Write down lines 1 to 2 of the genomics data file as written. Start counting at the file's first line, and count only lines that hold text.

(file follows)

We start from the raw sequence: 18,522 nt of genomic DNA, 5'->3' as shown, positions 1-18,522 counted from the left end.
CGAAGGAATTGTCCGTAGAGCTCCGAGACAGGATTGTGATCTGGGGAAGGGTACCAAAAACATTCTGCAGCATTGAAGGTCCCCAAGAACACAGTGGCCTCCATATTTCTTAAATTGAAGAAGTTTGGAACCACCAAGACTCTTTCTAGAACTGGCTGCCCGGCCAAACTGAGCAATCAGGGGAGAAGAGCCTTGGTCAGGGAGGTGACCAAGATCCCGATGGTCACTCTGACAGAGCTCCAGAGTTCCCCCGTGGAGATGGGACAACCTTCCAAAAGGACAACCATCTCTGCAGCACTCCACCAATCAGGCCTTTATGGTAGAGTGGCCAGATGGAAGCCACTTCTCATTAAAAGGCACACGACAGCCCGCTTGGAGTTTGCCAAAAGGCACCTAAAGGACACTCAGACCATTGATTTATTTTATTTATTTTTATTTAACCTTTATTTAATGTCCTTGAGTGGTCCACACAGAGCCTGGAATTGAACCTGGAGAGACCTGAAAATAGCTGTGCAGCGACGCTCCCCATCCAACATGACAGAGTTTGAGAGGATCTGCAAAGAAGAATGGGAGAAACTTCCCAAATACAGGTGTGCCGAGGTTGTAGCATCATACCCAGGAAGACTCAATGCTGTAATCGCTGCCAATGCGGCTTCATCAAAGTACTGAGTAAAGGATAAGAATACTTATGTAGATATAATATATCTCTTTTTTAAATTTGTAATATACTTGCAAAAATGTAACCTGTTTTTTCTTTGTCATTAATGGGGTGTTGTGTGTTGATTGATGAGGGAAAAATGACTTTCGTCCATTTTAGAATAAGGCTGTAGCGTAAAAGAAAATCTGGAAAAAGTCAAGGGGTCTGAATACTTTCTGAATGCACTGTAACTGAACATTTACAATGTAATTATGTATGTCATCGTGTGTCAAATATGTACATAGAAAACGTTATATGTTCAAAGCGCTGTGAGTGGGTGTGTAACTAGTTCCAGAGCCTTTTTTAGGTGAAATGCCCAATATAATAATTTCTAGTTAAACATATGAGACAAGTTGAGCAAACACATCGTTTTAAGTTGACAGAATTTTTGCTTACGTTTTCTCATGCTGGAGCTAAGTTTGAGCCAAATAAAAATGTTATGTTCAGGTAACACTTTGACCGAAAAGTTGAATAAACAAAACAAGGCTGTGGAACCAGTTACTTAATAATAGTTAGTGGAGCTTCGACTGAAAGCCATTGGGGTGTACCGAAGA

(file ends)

We start from the raw sequence: 18,522 nt of genomic DNA, 5'->3' as shown, positions 1-18,522 counted from the left end.
CGAAGGAATTGTCCGTAGAGCTCCGAGACAGGATTGTGATCTGGGGAAGGGTACCAAAAACATTCTGCAGCATTGAAGGTCCCCAAGAACACAGTGGCCTCCATATTTCTTAAATTGAAGAAGTTTGGAACCACCAAGACTCTTTCTAGAACTGGCTGCCCGGCCAAACTGAGCAATCAGGGGAGAAGAGCCTTGGTCAGGGAGGTGACCAAGATCCCGATGGTCACTCTGACAGAGCTCCAGAGTTCCCCCGTGGAGATGGGACAACCTTCCAAAAGGACAACCATCTCTGCAGCACTCCACCAATCAGGCCTTTATGGTAGAGTGGCCAGATGGAAGCCACTTCTCATTAAAAGGCACACGACAGCCCGCTTGGAGTTTGCCAAAAGGCACCTAAAGGACACTCAGACCATTGATTTATTTTATTTATTTTTATTTAACCTTTATTTAATGTCCTTGAGTGGTCCACACAGAGCCTGGAATTGAACCTGGAGAGACCTGAAAATAGCTGTGCAGCGACGCTCCCCATCCAACATGACAGAGTTTGAGAGGATCTGCAAAGAAGAATGGGAGAAACTTCCCAAATACAGGTGTGCCGAGGTTGTAGCATCATACCCAGGAAGACTCAATGCTGTAATCGCTGCCAATGCGGCTTCATCAAAGTACTGAGTAAAGGATAAGAATACTTATGTAGATATAATATATCTCTTTTTTAAATTTGTAATATACTTGCAAAAATGTAACCTGTTTTTTCTTTGTCATTAATGGGGTGTTGTGTGTTGATTGATGAGGGAAAAATGACTTTCGTCCATTTTAGAATAAGGCTGTAGCGTAAAAGAAAATCTGGAAAAAGTCAAGGGGTCTGAATACTTTCTGAATGCACTGTAACTGAACATTTACAATGTAATTATGTATGTCATCGTGTGTCAAATATGTACATAGAAAACGTTATATGTTCAAAGCGCTGTGAGTGGGTGTGTAACTAGTTCCAGAGCCTTTTTTAGGTGAAATGCCCAATATAATAATTTCTAGTTAAACATATGAGACAAGTTGAGCAAACACATCGTTTTAAGTTGACAGAATTTTTGCTTACGTTTTCTCATGCTGGAGCTAAGTTTGAGCCAAATAAAAATGTTATGTTCAGGTAACACTTTGACCGAAAAGTTGAATAAACAAAACAAGGCTGTGGAACCAGTTACTTAATAATAGTTAGTGGAGCTTCGACTGAAAGCCATTGGGGTGTACCGAAGA